After killings, bill for marshals and bodyguards for judges pushed

MANILA, Philippines – In light of two recent killings of judges, Chief Justice Diosdado Peralta got the backing of House Deputy Speaker and Surigao del Sur Representative Johnny Pimentel to push for a bill that would create positions for marshals and bodyguards for judges.

“Our judges deserve strong protection, considering that they have become increasingly vulnerable to aggression and violence, presumably from disgruntled and hateful litigants,” Pimentel said on Wednesday, November 6.

Pimentel earlier urged Peralta to endorse to Congress a draft bill that would create an envisioned Philippine Marshals Service, similar to the United States Marshals Service.

Pimentel said the bill could initially create 3,000 positions which would form the regular court staff, and in the light of killings, secure judges and court personnel.

In a statement on Wednesday, Supreme Court Spokesperson Brian Keith Hosaka said the creation of a security system for the judiciary remains among Peralta's 10-point program.

Hosaka said Peralta agreed it should be done through legislation.

"It would be best that this office or law-enforcement agency be created through a law in order to prevent its powers and authority from being questioned, as it will now be clearly based on and mandated by legislation," said Hosaka.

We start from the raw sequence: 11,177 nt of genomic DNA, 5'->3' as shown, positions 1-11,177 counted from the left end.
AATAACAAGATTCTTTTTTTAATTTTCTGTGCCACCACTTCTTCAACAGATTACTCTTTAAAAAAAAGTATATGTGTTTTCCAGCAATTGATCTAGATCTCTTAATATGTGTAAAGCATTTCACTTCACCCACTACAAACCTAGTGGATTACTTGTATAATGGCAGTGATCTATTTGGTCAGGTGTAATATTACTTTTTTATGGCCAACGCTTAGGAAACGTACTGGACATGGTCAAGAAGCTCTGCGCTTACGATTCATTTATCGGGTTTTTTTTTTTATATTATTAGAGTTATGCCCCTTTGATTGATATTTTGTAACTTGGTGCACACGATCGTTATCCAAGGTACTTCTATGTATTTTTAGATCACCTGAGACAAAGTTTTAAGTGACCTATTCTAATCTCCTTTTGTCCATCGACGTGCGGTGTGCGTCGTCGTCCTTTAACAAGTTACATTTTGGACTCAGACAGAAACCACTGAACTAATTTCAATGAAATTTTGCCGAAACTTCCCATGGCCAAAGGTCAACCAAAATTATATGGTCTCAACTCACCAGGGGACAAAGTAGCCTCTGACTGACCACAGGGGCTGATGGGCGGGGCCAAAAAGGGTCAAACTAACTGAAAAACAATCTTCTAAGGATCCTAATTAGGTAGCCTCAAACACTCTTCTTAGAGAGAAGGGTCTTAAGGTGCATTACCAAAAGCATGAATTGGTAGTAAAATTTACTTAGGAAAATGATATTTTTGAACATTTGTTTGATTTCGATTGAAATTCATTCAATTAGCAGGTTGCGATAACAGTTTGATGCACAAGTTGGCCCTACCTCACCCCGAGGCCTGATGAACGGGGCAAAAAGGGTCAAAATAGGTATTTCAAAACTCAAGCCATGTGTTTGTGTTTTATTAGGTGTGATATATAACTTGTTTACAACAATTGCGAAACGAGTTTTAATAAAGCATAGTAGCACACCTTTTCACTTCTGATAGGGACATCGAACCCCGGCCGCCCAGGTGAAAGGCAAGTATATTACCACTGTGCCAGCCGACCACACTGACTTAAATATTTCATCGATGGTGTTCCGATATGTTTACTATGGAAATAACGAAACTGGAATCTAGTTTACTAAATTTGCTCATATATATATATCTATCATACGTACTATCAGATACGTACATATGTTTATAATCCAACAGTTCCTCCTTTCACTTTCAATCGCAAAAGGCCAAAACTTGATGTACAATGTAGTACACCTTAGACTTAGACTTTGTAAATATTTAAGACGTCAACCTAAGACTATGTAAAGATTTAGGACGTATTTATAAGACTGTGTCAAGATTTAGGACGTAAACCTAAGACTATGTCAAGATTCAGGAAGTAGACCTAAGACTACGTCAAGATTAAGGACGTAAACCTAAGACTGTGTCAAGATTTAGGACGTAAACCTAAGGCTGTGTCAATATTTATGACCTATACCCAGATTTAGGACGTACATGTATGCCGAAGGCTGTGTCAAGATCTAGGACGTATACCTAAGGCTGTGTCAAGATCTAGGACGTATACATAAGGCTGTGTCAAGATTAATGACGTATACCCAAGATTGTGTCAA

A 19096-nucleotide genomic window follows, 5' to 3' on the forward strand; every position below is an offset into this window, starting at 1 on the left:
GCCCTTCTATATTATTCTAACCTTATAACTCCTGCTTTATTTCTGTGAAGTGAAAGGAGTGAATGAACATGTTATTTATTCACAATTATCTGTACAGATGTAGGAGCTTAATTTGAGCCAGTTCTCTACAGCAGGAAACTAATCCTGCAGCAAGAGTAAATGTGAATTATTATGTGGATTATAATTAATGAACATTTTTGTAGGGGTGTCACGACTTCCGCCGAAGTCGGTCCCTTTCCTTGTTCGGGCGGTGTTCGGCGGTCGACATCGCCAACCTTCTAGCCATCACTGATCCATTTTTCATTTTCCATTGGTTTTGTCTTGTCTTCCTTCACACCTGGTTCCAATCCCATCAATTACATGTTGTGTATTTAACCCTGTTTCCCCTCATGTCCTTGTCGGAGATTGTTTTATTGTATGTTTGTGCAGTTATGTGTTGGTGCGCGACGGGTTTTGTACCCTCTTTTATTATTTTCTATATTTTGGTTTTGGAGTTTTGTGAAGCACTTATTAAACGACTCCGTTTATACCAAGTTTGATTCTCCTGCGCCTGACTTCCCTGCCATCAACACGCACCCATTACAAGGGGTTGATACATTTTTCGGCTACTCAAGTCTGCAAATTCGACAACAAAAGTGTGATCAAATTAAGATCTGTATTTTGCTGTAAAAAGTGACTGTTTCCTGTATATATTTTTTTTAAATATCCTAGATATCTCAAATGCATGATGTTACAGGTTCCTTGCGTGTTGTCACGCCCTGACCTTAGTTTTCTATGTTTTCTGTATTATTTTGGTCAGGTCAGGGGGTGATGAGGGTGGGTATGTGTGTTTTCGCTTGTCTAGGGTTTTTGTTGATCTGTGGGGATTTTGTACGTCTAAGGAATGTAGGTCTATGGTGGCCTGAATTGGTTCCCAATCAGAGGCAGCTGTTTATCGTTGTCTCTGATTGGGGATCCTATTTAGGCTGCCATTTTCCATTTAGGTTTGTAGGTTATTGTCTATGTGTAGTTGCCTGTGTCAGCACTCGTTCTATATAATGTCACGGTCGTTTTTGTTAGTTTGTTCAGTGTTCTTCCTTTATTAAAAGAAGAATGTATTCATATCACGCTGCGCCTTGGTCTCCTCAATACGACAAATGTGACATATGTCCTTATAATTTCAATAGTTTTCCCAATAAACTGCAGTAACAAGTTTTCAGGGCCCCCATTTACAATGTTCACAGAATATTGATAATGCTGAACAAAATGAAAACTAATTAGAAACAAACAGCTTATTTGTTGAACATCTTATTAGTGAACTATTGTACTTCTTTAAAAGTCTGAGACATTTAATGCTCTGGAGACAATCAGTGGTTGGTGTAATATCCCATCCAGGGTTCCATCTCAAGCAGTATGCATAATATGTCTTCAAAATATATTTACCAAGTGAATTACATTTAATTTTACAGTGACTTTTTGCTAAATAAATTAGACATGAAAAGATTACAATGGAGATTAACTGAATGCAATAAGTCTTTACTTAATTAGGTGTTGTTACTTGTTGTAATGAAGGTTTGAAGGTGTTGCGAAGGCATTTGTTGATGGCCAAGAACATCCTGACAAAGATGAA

"We cannot allow these brazen attacks on judges to go on without a forceful answer," said Pimentel.

Judges killings

Two judges were killed in a span of a week this November – former Siargao Municipal Trial Court Judge Exequil Longos Dagala was killed inside his home in Siargao on November 1 while Tagudin, Ilocos Sur Judge Mario Anacleto Bañez was killed on board his vehicle in La Union on November 5.

Dagala and Bañez are the 6th and 7th judges to be killed in the Duterte administration, and the 43rd and 44th member of the legal profession killed since July 2016.

Before his death, Bañez acquitted a health worker accused by the military as a communist rebel.

Dagala, on the other hand, was tagged by by President Rodrigo Duterte in his narco-judges list.

In 2017, Judge Dagala was dismissed by the Supreme Court which found him guilty of immorality and gross misconduct over an anonymous complaint that he wielded an armalite during a scuffle over a land property in Siargao. The investigation also yielded information about Dagala's children from 3 different women, the basis of the immorality verdict.

Dagala was dismissed by the Supreme Court during the time of ousted chief justice Maria Lourdes Sereno.


Sereno then blasted Duterte's narco-judge list for being "premature" and putting the judges' lives at risk, a remark which earned her the ire of the president early on. Drug war critics also said the list undermined the independence of the judiciary.

In April 2019, the Supreme Court announced it would work with  Philippine Drug Enforcement Agency (PDEA) to investigate the tagged narco-judges. Peralta was to be the lead coordinator for the Court.

Asked whether Dagala was investigated through that mechanism, and for the result of the investigation if any, Hosaka did not respond. –

Lian Buan

Lian Buan covers justice and corruption for Rappler. She is interested in decisions, pleadings, audits, contracts, and other documents that establish a trail. If you have leads, email or tweet @lianbuan.